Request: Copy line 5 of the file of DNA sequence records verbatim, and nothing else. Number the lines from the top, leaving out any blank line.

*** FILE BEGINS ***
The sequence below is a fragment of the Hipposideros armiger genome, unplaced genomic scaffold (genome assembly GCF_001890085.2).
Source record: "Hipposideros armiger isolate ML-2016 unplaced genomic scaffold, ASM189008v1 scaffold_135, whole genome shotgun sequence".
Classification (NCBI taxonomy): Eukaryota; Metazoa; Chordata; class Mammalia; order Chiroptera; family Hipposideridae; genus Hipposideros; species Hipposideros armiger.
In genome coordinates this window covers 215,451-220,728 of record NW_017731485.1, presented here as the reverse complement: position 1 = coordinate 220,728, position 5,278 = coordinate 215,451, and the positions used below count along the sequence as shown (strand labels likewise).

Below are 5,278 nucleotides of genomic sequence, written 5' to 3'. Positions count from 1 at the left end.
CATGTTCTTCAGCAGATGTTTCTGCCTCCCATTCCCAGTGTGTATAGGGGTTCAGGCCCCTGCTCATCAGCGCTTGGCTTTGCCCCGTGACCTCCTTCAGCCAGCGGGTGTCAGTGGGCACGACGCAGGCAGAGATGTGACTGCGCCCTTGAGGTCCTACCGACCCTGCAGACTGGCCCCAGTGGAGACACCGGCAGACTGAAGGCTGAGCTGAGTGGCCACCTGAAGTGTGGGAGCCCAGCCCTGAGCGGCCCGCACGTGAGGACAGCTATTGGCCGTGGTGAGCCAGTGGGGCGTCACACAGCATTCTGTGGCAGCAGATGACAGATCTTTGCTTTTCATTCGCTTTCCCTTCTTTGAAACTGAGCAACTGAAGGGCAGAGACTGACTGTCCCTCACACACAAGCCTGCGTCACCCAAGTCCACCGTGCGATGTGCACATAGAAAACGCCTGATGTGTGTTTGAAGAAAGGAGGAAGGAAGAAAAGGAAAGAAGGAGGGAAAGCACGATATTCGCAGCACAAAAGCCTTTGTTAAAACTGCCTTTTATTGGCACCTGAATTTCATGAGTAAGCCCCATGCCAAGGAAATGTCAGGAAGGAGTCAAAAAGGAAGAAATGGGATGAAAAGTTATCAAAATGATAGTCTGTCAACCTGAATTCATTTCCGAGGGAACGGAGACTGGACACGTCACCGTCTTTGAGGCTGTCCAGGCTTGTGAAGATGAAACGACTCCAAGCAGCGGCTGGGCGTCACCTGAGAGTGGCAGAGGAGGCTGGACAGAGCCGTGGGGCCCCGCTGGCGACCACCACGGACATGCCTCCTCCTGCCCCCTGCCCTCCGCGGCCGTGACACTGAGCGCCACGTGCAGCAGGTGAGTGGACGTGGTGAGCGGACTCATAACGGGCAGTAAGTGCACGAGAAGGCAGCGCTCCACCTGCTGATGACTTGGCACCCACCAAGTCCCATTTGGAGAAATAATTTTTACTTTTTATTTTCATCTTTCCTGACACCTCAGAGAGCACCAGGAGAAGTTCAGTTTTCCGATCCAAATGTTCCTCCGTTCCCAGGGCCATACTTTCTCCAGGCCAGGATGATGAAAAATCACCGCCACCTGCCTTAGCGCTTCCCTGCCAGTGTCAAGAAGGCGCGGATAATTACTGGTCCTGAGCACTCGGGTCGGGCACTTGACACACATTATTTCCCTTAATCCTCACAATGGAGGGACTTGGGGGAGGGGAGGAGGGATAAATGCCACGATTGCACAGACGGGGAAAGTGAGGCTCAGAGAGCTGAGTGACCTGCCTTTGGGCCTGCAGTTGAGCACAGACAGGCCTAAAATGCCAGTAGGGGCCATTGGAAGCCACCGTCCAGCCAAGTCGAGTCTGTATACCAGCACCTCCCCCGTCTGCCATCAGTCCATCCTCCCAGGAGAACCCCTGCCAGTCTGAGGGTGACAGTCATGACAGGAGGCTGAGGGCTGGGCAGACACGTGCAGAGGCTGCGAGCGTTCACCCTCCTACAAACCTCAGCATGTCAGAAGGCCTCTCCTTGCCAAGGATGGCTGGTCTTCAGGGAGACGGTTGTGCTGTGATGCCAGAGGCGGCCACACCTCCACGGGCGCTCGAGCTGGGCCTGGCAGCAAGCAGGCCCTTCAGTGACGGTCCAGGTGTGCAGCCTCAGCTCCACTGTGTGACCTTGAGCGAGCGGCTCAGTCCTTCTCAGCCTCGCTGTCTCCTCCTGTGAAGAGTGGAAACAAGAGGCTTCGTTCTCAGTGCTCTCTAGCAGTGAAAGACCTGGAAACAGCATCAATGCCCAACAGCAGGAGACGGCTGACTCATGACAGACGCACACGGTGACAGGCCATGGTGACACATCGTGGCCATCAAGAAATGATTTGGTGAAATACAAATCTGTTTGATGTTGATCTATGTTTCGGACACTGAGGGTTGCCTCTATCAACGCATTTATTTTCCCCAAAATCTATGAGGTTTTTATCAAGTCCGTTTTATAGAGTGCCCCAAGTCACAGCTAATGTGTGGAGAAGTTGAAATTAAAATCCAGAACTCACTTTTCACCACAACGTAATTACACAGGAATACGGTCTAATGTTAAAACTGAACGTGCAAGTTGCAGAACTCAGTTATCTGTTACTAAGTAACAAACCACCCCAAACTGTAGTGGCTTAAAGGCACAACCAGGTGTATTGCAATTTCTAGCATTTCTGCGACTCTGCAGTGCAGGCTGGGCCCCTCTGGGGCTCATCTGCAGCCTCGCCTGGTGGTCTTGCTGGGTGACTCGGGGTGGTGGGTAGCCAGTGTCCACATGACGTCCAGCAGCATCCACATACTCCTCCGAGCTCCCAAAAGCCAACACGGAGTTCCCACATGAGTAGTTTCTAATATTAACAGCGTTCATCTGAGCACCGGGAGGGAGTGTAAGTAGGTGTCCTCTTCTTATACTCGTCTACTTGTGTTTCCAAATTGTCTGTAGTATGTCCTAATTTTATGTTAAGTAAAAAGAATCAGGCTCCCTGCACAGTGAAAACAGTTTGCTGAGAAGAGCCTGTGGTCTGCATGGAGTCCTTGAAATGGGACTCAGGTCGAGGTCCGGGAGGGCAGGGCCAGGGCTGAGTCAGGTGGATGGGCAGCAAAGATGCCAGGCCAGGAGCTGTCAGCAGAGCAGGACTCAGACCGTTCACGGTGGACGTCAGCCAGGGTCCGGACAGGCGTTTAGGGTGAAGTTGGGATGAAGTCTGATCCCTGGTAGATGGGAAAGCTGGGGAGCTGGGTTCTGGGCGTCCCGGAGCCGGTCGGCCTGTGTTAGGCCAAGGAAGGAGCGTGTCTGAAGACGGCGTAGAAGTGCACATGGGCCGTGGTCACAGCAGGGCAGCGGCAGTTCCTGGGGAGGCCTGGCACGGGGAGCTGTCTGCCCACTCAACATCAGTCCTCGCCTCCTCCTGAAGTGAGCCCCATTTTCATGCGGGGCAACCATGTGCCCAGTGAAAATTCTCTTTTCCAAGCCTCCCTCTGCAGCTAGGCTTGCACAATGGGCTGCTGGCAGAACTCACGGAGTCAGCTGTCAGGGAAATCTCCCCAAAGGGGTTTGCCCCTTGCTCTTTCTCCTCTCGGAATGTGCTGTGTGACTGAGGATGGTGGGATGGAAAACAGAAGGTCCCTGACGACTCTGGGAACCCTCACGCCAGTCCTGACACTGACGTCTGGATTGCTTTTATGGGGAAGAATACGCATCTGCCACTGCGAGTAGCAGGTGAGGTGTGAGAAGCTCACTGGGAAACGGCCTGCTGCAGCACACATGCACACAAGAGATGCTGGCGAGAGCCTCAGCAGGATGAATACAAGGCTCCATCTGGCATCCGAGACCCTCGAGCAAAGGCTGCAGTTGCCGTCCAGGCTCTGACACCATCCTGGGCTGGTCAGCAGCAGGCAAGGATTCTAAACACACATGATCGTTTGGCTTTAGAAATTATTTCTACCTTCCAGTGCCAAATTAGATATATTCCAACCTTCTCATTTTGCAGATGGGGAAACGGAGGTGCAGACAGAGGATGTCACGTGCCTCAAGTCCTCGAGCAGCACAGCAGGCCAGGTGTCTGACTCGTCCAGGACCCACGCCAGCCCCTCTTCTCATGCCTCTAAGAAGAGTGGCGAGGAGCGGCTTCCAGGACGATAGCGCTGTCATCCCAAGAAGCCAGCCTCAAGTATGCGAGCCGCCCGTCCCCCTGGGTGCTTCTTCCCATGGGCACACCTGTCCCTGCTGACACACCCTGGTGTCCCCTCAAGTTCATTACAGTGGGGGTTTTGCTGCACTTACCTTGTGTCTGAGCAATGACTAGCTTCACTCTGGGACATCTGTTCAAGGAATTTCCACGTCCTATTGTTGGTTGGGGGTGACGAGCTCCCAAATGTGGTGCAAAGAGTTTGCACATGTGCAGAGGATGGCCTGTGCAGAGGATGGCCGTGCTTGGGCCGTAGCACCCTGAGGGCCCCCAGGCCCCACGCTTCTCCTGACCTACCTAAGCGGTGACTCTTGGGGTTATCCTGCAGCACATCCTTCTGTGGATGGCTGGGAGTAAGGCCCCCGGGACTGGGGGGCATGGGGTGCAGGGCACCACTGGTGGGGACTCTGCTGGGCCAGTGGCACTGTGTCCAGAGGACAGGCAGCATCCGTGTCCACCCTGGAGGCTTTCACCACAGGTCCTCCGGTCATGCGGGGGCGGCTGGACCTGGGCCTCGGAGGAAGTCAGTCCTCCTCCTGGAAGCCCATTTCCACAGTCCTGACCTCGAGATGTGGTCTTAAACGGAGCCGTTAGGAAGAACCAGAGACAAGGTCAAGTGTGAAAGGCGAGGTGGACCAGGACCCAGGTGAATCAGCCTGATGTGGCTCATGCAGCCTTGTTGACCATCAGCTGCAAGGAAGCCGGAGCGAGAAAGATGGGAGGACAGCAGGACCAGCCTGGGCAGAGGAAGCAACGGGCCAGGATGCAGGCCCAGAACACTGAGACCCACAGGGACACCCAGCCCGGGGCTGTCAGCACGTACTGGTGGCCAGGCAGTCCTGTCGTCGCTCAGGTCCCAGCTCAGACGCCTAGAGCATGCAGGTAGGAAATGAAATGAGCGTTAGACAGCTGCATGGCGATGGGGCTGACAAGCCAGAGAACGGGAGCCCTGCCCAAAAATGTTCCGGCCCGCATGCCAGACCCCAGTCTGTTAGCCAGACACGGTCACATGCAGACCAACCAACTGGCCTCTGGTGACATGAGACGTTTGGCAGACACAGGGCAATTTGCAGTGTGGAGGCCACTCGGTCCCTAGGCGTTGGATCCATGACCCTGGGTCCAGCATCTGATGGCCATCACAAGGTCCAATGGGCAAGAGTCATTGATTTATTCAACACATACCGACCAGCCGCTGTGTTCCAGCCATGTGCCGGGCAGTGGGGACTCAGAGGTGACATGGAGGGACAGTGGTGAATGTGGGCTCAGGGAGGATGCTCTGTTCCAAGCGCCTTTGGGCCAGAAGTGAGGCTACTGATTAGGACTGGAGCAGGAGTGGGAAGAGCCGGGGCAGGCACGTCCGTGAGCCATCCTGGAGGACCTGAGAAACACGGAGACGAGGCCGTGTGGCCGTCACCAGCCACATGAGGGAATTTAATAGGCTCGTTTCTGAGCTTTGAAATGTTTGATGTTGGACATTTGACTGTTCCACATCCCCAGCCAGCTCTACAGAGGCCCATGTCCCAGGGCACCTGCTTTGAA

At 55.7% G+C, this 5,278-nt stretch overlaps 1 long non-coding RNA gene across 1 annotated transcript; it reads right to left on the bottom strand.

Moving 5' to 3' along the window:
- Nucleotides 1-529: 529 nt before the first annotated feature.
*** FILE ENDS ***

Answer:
Below are 5,278 nucleotides of genomic sequence, written 5' to 3'. Positions count from 1 at the left end.